Federal and state governments control more than one-third of all land in America. What distinguishes these more than 785 million acres of “public lands” from the rest—including the land your home sits on—is that, at some point, the government decided only it could ensure that these lands would be used wisely.
Presumably, most people want the remaining two-thirds of American lands to be used wisely, too. So it’s interesting that the government doesn’t apply the same logic to these. Would we be better off if bureaucrats made all decisions about what to build and where to build it; what crops to plant and where to plant them; where you may live, the size of your lot, what you may and may not do in that area, and so on?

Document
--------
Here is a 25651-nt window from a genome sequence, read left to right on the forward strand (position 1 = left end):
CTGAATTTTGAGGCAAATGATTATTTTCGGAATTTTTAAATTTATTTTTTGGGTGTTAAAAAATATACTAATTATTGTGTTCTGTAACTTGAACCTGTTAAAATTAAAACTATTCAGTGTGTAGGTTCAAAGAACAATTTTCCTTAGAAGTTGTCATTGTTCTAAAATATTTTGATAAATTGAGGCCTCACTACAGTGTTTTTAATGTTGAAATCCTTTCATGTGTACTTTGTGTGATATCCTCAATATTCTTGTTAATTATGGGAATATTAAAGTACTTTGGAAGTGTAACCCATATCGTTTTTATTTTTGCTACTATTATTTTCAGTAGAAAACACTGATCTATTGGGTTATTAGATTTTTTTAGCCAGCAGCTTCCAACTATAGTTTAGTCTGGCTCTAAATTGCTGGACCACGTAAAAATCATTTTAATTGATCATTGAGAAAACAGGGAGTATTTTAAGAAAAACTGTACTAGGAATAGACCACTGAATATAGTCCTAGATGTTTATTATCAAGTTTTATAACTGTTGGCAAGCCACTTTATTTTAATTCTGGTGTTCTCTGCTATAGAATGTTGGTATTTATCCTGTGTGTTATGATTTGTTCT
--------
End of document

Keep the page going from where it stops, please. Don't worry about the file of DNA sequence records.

Virtually no one today thinks so, recognizing that private ownership of land makes sense when it comes to the places we live and work. So what makes “public lands” different? It’s an important question, in part because the government has not used these lands wisely (and, as we’ll see, cannot do so). . . .
If we want to put public land to its most life-enhancing uses, we need to privatize it. Click To Tweet